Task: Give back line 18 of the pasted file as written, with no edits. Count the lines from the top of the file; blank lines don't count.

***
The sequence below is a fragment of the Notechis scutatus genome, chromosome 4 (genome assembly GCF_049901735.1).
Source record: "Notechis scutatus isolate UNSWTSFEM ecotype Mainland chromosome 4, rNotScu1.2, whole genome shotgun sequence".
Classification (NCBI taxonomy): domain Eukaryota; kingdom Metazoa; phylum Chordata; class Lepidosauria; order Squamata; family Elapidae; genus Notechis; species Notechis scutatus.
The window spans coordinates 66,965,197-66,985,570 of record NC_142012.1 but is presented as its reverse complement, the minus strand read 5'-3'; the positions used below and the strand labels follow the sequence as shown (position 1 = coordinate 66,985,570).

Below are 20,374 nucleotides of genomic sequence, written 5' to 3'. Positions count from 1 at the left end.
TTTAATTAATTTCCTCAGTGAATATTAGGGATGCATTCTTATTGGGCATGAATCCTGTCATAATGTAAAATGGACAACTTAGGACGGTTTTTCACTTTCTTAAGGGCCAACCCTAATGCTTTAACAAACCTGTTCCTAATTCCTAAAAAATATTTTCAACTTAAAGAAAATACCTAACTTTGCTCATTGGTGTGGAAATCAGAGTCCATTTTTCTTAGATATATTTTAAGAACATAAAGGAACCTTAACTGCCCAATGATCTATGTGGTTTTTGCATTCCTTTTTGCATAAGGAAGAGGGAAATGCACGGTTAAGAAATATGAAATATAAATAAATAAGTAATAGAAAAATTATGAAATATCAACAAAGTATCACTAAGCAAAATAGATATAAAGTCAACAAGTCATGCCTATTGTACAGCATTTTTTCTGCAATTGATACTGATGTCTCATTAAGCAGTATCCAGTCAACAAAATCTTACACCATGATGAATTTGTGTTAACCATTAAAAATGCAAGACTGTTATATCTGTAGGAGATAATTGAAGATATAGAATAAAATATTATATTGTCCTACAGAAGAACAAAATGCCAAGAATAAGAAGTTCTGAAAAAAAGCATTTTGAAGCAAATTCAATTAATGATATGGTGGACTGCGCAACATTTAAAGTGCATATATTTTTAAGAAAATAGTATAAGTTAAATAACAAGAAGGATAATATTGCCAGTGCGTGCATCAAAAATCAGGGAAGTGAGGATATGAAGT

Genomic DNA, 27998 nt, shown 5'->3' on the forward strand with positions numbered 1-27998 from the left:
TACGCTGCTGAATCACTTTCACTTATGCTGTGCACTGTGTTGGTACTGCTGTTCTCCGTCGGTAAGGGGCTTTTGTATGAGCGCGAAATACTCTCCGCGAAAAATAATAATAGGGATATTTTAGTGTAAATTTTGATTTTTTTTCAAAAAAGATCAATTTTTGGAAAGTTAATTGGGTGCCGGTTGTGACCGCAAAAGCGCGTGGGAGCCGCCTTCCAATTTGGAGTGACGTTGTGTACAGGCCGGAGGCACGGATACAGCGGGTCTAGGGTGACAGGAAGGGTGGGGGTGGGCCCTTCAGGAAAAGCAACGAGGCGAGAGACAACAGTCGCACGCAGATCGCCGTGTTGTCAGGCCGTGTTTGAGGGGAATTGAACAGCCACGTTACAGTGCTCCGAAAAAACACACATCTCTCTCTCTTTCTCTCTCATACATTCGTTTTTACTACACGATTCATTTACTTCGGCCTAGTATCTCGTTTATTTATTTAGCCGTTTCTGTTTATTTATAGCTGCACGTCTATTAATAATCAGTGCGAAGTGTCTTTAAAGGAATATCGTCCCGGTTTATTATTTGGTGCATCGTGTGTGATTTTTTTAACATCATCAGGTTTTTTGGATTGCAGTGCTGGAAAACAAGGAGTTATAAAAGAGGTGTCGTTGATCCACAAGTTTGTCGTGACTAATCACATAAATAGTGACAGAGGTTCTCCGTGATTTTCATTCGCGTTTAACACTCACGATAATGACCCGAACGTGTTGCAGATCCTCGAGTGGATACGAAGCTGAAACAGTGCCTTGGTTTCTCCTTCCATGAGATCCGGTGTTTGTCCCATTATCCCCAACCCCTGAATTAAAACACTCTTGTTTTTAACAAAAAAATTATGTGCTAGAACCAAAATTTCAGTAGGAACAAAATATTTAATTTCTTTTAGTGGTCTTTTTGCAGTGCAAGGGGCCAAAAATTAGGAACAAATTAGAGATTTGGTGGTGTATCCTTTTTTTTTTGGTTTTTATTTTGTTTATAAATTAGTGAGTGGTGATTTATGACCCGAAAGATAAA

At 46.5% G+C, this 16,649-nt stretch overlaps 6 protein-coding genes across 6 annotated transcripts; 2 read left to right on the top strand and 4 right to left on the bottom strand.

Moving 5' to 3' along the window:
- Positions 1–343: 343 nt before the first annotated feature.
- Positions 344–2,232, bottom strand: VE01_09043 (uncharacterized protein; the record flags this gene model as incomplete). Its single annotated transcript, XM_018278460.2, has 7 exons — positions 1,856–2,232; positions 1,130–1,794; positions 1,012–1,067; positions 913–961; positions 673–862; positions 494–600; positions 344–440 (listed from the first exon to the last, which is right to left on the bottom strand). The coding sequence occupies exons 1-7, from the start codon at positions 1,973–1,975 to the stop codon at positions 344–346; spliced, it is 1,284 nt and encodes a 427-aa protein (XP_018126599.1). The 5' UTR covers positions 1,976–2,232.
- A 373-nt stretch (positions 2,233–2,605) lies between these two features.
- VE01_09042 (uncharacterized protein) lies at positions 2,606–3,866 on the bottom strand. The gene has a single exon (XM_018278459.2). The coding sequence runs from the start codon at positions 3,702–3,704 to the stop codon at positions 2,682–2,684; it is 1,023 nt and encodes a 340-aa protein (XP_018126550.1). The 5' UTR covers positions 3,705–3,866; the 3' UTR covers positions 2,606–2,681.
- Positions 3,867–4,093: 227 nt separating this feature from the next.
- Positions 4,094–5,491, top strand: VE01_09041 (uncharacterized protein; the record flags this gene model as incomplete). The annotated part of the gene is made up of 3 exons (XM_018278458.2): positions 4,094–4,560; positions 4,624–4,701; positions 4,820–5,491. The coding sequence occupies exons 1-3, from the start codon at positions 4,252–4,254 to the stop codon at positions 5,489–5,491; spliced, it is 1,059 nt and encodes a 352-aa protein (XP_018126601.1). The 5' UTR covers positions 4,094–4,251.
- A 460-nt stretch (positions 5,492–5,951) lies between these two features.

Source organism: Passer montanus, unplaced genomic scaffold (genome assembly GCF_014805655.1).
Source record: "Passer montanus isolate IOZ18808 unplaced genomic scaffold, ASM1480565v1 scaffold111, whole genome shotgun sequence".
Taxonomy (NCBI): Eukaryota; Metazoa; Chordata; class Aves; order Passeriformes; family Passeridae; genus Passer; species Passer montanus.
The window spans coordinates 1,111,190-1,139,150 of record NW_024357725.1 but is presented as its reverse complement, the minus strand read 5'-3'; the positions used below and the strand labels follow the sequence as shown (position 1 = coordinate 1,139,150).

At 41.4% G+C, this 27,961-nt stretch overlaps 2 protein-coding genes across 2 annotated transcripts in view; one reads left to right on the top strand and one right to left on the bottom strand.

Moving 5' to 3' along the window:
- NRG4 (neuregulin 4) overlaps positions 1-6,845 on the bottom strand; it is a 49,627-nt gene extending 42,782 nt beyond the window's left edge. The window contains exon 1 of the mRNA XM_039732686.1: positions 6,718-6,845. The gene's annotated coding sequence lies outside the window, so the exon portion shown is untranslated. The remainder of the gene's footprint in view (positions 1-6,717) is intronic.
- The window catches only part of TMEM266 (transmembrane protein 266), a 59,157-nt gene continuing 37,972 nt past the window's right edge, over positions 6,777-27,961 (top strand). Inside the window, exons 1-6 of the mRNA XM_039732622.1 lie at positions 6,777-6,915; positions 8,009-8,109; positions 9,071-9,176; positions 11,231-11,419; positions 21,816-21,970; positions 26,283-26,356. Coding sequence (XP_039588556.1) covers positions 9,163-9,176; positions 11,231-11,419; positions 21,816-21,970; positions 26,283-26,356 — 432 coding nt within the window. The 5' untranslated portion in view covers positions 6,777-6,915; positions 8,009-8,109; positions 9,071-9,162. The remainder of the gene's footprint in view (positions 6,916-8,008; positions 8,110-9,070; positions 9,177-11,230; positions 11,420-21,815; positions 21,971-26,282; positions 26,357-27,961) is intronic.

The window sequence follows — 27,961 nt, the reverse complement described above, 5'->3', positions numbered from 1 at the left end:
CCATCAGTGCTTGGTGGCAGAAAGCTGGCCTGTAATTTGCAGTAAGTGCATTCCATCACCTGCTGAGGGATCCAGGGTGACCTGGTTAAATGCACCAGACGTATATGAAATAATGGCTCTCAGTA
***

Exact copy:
Source organism: Passer montanus, unplaced genomic scaffold (genome assembly GCF_014805655.1).